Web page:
This article originally appeared in the Den of Geek New York Comic Con special edition print magazine. You can find the digital copy here.
Over the course of its 20-year run, South Park has won Emmys, a Peabody Award, and it was even nominated for an Oscar. But what are the show’s co-creators, Trey Parker and Matt Stone, most proud of? Parker has said in interviews that he’s most gratified that they haven’t handed it off. Parker and Stone still voice almost all of the raunchy animated comedy’s main characters. Either Parker or Stone is listed as a writer on every single South Park installment. Parker has also directed or co-directed all but 15 of 267 episodes.
South Park‘s voice is Matt and Trey’s voice, so it’s hard to imagine the show without them. Hard, but not impossible. In the late ‘90s, a video game company called Acclaim cranked out a series of South Park games without Parker and Stone’s involvement. It went as well as you’d expect.
The show premiered in August 1997. By December 1998, it was everywhere. George Clooney, fresh off of his career-making run on ER, guest starred in episode four as Stan’s gay dog Sparky. The second season premiere, “Cartman’s Mom Is Still a Dirty Slut,” set the record for the highest-rated non-sports broadcast in basic cable history.
In that climate, South Park video games seemed like a slam dunk. But Acclaim’s first effort, South Park for the Nintendo 64, wasn’t much more than Turok 2 with some South Park trappings and added fart noises. A few months later, Chef’s Luv Shack mashed up South Park and Trivial Pursuit with classic arcade games. One developer joked that it was “the highest quality game you could get out on the market in five months.” In 1999, South Park Rally dropped the show’s iconic characters into an uninspired Mario Kart knock-off.
But South Park isn’t an action thriller or a game show, or a competitive sport. Even if these were good games—and they aren’t—they don’t have much to do with South Park. The show is at its best when it uses crude humor to slyly dissect celebrity trends and pop culture. By contrast, aside from a few dirty jokes, Acclaim’s games played things completely straight.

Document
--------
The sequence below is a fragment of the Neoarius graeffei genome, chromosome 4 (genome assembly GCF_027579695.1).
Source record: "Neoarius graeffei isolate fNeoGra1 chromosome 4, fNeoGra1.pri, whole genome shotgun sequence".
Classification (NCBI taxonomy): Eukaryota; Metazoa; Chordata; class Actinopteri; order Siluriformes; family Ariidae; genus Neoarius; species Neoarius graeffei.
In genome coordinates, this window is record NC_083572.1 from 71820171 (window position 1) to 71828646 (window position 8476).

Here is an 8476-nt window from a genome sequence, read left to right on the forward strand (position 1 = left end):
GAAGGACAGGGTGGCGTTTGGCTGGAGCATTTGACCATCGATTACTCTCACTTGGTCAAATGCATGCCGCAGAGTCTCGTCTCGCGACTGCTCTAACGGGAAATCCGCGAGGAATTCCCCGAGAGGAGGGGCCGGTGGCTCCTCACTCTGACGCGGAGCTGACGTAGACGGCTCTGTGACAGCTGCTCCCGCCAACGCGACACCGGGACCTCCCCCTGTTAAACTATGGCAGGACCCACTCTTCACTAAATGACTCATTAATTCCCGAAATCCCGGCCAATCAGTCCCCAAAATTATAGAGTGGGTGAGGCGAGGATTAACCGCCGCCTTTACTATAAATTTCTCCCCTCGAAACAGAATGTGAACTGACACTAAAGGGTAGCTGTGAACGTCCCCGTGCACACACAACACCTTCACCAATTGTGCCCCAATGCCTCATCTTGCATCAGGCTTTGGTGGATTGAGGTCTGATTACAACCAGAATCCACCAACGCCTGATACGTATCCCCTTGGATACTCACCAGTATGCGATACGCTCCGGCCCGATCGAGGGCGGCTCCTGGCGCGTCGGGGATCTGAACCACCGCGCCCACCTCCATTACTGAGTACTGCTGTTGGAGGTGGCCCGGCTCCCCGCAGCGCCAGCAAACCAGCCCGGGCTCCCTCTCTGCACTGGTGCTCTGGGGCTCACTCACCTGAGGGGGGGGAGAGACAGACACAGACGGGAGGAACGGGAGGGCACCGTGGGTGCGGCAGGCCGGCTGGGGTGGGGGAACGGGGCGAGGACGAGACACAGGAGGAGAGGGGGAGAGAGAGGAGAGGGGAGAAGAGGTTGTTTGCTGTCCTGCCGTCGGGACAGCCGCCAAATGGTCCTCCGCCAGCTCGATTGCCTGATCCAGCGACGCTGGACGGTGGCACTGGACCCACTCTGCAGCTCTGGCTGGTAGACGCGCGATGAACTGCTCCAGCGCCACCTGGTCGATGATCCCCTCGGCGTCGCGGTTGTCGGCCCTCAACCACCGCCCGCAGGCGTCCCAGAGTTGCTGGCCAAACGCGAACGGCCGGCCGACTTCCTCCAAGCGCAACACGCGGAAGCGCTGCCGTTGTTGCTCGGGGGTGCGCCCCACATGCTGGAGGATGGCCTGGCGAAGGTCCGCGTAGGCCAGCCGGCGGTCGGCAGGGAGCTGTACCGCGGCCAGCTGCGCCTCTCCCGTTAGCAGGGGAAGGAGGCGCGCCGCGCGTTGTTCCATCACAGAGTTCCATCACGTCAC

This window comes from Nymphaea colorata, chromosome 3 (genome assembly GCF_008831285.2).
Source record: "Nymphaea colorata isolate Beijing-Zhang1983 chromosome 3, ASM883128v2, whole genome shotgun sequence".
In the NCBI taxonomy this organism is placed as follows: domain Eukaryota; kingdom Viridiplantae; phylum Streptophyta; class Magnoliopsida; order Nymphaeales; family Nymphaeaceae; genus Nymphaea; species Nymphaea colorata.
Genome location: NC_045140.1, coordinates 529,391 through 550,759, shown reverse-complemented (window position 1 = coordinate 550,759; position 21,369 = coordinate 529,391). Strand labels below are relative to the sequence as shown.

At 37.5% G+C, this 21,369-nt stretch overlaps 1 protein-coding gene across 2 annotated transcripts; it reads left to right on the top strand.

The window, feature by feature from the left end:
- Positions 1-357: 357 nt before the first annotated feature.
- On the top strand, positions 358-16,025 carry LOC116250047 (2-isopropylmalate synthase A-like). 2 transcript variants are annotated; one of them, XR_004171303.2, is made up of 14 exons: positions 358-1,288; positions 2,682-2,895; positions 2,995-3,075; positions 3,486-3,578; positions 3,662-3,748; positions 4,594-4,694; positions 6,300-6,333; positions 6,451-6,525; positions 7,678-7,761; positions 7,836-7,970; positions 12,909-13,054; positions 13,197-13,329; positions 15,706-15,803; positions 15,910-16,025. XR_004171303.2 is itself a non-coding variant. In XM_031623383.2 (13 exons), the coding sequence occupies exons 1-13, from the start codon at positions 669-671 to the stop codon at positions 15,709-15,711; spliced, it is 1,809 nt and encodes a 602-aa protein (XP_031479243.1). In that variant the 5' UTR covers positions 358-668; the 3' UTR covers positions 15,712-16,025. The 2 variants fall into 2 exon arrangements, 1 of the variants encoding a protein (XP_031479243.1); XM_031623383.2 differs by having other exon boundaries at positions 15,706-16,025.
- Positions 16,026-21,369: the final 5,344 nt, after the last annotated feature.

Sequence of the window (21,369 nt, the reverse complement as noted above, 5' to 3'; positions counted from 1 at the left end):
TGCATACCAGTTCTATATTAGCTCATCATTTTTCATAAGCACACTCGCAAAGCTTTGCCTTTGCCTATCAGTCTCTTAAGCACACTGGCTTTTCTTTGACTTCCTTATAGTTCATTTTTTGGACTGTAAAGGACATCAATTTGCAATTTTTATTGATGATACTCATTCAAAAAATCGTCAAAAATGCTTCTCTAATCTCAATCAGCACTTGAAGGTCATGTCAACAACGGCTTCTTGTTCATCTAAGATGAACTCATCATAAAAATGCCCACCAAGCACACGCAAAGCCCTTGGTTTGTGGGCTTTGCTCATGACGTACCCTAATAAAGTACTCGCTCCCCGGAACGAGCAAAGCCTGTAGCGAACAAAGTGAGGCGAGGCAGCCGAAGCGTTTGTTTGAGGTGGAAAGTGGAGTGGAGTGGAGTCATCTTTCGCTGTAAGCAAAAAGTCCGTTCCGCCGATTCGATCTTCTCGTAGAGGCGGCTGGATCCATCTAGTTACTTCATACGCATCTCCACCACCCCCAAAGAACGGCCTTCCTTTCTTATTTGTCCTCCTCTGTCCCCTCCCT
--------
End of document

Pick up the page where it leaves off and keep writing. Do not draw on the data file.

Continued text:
At a PlayStation 2 launch event, Stone admitted, “We’ve had really bad video games.” In an interview with Playboy, Parker was even more direct: “They’ve made all this shit and these video games that we hate.”
For most of the 2000s, South Park stayed away from video games. A Grand Theft Auto-inspired open world game was cancelled early in development and would’ve remained completely unknown if a fan hadn’t discovered a prototype on an old Xbox development kit. Parker and Stone’s production company, South Park Digital Studios, found some success with the Xbox Live game South Park Let’s Go Tower Defense Play!, but that game was praised more for its gameplay than its use of the South Park license.
In 2009, Feargus Urquhart, CEO of Obsidian Entertainment and developer of Fallout: New Vegas and Star Wars: Knights of the Old Republic II, received a phone call from Parker and Stone. At first, Urquhart thought that the call was a prank. As it turns out, Parker and Stone really were on the line. They wanted to make a South Park role-playing game, and they wanted Obsidian to develop it.
Obsidian got straight to work on a new game, and this time, Parker and Stone were involved every step of the way. Parker wrote the game’s 500-page script. South Park Digital helped design the characters and the environments, and funded the game’s early development, ensuring that the game met Parker and Stone’s rigorous standards.
Despite some hiccups involving publishers, South Park: The Stick of Truth launched in 2014. On the surface, The Stick of Truth plays like a typical fantasy role-playing game, but as it progresses, the game carefully dismantles many of the genre’s most prevalent tropes. Character customization and the types of big moral choices that players make in games like Skyrim or Dragon Age don’t really matter. The exaggerated political drama of Game of Thrones and The Witcher 3 is reduced to petty playground squabbling.
In other words, The Stick of Truth is a fun and authentic South Park experience—one that looks like it’s going to be replicated later this year when the sequel, the superhero-themed The Fractured but Whole, hits store shelves. Obsidian isn’t returning for this go-around, but Parker and Stone are just as involved as ever. That’s a good thing. After all, as the past 20 years have shown, if it’s not Matt and Trey, it’s just not South Park.
South Park: The Fractured but Whole is out on Dec. 6, 2016 for Xbox One, PlayStation 4, and PC.